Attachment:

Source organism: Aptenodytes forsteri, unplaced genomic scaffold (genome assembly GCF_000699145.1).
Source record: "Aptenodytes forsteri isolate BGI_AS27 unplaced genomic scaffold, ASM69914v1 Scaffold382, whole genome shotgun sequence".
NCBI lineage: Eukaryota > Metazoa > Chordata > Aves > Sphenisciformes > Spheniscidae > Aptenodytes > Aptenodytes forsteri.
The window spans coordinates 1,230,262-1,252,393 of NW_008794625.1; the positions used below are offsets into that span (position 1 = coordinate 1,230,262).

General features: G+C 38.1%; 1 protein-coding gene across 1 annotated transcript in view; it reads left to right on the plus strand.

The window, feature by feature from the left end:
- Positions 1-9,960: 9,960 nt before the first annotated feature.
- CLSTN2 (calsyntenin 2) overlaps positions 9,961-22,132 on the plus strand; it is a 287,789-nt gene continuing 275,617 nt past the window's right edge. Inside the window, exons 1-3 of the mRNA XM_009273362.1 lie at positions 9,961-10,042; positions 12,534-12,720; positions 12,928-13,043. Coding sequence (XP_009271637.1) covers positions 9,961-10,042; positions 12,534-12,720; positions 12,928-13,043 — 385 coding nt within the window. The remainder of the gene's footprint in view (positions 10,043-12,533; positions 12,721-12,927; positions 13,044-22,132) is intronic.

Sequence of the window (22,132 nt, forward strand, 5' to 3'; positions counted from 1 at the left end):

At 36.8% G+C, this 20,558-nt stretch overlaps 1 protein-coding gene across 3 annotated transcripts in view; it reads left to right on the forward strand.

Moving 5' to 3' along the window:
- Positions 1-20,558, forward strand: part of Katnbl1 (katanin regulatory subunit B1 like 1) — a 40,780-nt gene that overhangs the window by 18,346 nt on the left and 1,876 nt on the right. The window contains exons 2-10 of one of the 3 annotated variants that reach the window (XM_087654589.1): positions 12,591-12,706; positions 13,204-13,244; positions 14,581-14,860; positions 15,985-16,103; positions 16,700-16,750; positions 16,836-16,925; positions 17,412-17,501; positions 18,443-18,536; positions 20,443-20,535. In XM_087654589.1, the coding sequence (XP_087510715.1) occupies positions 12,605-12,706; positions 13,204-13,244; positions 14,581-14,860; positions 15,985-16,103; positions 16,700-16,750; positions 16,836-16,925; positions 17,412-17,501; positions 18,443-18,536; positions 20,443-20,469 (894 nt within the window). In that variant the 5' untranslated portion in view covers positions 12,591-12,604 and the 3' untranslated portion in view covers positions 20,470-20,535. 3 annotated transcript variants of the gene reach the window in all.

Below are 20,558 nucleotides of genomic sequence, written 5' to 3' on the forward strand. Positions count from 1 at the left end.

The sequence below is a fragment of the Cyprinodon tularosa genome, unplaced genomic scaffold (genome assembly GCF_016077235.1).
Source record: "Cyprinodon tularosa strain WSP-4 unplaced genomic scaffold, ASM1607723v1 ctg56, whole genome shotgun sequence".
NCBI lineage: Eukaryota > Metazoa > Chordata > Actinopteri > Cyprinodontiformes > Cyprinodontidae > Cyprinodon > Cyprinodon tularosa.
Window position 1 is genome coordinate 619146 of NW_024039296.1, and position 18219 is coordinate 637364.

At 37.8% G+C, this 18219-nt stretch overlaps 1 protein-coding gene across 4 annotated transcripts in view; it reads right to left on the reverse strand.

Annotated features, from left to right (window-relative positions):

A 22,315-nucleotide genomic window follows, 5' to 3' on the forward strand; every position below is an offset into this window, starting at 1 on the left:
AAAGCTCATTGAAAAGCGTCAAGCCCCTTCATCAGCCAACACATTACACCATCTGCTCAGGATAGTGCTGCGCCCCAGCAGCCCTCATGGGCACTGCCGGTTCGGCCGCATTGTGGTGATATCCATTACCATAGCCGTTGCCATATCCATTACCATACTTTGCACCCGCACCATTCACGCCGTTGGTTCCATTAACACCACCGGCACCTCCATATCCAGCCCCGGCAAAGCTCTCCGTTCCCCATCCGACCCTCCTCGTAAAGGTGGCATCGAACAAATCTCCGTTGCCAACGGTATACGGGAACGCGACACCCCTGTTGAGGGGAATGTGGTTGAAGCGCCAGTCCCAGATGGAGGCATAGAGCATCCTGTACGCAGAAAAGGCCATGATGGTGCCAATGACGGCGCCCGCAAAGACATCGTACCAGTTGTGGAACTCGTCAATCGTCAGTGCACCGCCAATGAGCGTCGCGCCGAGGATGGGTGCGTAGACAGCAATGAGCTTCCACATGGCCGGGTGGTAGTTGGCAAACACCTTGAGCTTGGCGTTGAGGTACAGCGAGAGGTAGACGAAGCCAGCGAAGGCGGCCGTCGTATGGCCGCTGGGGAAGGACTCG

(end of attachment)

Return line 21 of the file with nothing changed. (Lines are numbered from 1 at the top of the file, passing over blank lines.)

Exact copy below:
AAAGCTCATTGAAAAGCGTCAAGCCCCTTCATCAGCCAACACATTACACCATCTGCTCAGGATAGTGCTGCGCCCCAGCAGCCCTCATGGGCACTGCCGGTTCGGCCGCATTGTGGTGATATCCATTACCATAGCCGTTGCCATATCCATTACCATACTTTGCACCCGCACCATTCACGCCGTTGGTTCCATTAACACCACCGGCACCTCCATATCCAGCCCCGGCAAAGCTCTCCGTTCCCCATCCGACCCTCCTCGTAAAGGTGGCATCGAACAAATCTCCGTTGCCAACGGTATACGGGAACGCGACACCCCTGTTGAGGGGAATGTGGTTGAAGCGCCAGTCCCAGATGGAGGCATAGAGCATCCTGTACGCAGAAAAGGCCATGATGGTGCCAATGACGGCGCCCGCAAAGACATCGTACCAGTTGTGGAACTCGTCAATCGTCAGTGCACCGCCAATGAGCGTCGCGCCGAGGATGGGTGCGTAGACAGCAATGAGCTTCCACATGGCCGGGTGGTAGTTGGCAAACACCTTGAGCTTGGCGTTGAGGTACAGCGAGAGGTAGACGAAGCCAGCGAAGGCGGCCGTCGTATGGCCGCTGGGGAAGGACTCG